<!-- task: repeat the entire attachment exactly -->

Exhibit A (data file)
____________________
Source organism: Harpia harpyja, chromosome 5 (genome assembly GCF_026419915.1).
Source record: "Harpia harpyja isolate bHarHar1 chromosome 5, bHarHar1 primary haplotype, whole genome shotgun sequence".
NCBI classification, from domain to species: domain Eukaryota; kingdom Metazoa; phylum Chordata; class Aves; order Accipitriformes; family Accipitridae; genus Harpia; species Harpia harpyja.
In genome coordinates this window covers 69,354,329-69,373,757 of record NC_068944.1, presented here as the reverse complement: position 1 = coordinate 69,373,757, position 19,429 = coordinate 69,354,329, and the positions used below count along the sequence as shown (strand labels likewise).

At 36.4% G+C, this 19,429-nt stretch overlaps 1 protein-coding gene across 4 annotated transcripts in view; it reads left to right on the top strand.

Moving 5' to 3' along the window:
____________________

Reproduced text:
Source organism: Harpia harpyja, chromosome 5 (genome assembly GCF_026419915.1).
Source record: "Harpia harpyja isolate bHarHar1 chromosome 5, bHarHar1 primary haplotype, whole genome shotgun sequence".
NCBI classification, from domain to species: domain Eukaryota; kingdom Metazoa; phylum Chordata; class Aves; order Accipitriformes; family Accipitridae; genus Harpia; species Harpia harpyja.
In genome coordinates this window covers 69,354,329-69,373,757 of record NC_068944.1, presented here as the reverse complement: position 1 = coordinate 69,373,757, position 19,429 = coordinate 69,354,329, and the positions used below count along the sequence as shown (strand labels likewise).

At 36.4% G+C, this 19,429-nt stretch overlaps 1 protein-coding gene across 4 annotated transcripts in view; it reads left to right on the top strand.

Moving 5' to 3' along the window: